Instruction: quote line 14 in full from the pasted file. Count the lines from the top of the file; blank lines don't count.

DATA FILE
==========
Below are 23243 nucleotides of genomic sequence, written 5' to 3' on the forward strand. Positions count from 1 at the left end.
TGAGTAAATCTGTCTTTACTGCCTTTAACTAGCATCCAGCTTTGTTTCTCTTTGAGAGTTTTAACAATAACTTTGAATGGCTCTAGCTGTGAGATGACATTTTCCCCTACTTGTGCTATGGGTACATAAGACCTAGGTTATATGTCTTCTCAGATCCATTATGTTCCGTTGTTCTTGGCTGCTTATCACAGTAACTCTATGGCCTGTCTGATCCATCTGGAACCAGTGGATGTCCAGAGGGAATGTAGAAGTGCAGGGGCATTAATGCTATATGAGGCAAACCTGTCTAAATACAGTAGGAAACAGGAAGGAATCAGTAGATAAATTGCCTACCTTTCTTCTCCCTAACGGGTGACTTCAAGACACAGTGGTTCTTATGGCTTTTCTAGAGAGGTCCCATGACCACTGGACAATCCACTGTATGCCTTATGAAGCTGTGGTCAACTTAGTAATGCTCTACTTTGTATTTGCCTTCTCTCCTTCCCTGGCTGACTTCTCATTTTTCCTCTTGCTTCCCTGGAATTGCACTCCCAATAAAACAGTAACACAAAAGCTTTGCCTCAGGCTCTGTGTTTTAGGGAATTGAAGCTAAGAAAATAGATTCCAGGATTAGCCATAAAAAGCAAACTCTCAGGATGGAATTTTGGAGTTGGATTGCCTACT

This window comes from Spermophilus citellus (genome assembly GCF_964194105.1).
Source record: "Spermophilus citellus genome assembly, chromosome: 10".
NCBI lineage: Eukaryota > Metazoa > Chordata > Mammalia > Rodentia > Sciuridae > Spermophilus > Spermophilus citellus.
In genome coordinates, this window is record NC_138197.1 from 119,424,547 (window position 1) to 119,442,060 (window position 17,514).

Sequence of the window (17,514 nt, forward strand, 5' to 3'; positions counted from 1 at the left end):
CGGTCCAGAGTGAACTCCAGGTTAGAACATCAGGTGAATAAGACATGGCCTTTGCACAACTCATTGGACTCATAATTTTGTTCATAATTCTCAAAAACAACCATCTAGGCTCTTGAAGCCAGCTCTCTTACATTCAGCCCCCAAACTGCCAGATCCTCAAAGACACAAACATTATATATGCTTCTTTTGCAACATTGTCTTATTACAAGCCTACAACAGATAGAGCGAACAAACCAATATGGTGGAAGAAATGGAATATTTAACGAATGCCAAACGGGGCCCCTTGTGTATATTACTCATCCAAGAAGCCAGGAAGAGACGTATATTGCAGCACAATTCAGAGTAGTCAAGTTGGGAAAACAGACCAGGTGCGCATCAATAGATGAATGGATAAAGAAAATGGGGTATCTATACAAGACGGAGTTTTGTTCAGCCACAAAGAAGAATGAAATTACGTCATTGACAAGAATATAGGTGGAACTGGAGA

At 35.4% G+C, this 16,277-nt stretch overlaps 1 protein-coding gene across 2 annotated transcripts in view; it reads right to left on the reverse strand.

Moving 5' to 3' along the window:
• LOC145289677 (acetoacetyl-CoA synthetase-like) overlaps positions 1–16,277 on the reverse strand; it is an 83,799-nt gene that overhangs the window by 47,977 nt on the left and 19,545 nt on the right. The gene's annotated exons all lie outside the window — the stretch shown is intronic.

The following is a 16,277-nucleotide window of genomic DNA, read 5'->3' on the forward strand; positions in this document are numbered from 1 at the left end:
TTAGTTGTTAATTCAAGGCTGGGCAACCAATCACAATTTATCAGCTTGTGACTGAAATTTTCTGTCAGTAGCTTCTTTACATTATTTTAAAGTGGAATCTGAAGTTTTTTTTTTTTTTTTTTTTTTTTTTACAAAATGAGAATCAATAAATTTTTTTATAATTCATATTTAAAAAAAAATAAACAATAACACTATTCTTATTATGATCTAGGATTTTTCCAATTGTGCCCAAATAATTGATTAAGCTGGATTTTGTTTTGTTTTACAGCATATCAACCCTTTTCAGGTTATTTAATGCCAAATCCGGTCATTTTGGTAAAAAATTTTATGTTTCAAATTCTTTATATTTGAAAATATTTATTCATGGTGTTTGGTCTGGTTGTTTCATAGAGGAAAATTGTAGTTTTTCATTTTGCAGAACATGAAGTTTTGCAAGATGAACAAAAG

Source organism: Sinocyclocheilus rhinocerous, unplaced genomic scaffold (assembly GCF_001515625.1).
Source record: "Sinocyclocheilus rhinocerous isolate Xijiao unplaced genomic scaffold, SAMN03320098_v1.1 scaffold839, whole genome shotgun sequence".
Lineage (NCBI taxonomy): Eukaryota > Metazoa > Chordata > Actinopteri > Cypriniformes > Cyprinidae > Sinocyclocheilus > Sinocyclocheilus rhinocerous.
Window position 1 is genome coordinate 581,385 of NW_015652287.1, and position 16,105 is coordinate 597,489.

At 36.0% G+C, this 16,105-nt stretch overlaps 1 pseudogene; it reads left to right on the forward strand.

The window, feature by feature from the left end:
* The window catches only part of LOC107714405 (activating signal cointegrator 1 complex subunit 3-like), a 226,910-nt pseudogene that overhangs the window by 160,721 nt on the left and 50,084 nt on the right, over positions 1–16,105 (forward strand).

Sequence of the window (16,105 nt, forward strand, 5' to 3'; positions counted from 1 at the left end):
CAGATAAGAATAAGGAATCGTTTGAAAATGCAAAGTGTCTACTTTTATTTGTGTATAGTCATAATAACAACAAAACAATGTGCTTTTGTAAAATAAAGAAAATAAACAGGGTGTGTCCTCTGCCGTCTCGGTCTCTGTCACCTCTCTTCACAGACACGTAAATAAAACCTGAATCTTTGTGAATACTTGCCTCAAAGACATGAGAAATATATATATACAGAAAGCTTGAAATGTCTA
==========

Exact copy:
Source organism: Sinocyclocheilus rhinocerous, unplaced genomic scaffold (assembly GCF_001515625.1).